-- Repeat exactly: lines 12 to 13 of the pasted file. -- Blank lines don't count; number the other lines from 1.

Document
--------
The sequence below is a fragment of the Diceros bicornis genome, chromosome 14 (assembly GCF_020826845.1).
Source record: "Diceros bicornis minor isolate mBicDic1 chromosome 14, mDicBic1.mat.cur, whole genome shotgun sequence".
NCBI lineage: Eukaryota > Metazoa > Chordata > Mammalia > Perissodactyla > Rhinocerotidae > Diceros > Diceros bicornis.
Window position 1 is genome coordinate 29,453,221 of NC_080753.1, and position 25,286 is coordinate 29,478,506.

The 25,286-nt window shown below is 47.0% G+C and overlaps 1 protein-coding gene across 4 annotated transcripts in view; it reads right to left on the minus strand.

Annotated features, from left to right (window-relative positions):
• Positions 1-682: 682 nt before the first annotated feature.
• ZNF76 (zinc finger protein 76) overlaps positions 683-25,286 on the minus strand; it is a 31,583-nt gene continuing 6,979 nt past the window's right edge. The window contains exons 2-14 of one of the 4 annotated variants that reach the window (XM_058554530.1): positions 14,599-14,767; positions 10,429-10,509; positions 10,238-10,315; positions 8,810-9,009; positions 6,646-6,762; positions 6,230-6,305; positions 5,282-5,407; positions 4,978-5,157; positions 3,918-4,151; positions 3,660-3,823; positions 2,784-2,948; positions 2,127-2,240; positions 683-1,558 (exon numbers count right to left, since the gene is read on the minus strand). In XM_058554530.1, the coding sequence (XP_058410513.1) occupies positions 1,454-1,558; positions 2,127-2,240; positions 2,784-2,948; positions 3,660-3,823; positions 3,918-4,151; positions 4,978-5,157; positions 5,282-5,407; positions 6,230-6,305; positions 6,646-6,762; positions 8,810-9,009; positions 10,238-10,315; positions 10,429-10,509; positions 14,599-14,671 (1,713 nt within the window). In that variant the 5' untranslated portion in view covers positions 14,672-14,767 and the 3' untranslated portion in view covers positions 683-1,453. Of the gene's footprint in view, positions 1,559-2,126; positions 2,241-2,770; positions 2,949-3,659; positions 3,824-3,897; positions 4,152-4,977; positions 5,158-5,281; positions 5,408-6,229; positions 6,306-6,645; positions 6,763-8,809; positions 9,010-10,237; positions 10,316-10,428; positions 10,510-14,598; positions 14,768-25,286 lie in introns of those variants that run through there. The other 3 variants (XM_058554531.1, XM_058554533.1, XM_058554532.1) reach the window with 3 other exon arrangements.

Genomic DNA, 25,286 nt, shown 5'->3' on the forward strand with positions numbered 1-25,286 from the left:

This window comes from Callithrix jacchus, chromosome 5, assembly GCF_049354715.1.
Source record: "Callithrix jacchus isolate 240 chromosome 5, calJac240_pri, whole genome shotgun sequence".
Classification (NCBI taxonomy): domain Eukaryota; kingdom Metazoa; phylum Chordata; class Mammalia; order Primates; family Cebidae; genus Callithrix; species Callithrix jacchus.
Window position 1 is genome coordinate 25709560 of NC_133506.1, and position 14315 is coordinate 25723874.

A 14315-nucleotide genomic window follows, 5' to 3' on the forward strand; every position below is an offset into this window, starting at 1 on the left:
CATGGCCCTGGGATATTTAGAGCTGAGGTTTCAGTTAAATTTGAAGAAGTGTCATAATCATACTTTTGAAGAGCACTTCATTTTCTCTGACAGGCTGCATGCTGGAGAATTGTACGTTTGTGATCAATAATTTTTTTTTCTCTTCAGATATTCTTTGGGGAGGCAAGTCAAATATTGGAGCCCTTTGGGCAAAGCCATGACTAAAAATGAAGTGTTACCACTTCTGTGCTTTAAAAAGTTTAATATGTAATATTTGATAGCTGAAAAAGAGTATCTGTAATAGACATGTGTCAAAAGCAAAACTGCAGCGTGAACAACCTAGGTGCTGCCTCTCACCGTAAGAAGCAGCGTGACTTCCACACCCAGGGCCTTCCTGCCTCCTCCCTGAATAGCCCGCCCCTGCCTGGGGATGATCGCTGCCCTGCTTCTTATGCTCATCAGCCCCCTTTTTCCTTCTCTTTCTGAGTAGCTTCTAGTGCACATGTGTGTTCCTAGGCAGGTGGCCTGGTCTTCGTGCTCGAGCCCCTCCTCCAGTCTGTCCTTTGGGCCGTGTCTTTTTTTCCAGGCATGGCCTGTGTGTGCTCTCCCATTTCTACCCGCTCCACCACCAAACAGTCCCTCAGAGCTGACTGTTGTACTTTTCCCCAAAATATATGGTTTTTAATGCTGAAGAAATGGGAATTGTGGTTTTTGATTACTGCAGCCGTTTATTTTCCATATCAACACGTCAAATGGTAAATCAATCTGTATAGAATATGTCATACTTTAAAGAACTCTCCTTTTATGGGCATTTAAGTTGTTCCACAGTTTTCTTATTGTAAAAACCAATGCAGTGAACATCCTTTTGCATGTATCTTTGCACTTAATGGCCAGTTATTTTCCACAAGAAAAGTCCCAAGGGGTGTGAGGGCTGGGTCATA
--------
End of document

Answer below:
Classification (NCBI taxonomy): domain Eukaryota; kingdom Metazoa; phylum Chordata; class Mammalia; order Primates; family Cebidae; genus Callithrix; species Callithrix jacchus.
Window position 1 is genome coordinate 25709560 of NC_133506.1, and position 14315 is coordinate 25723874.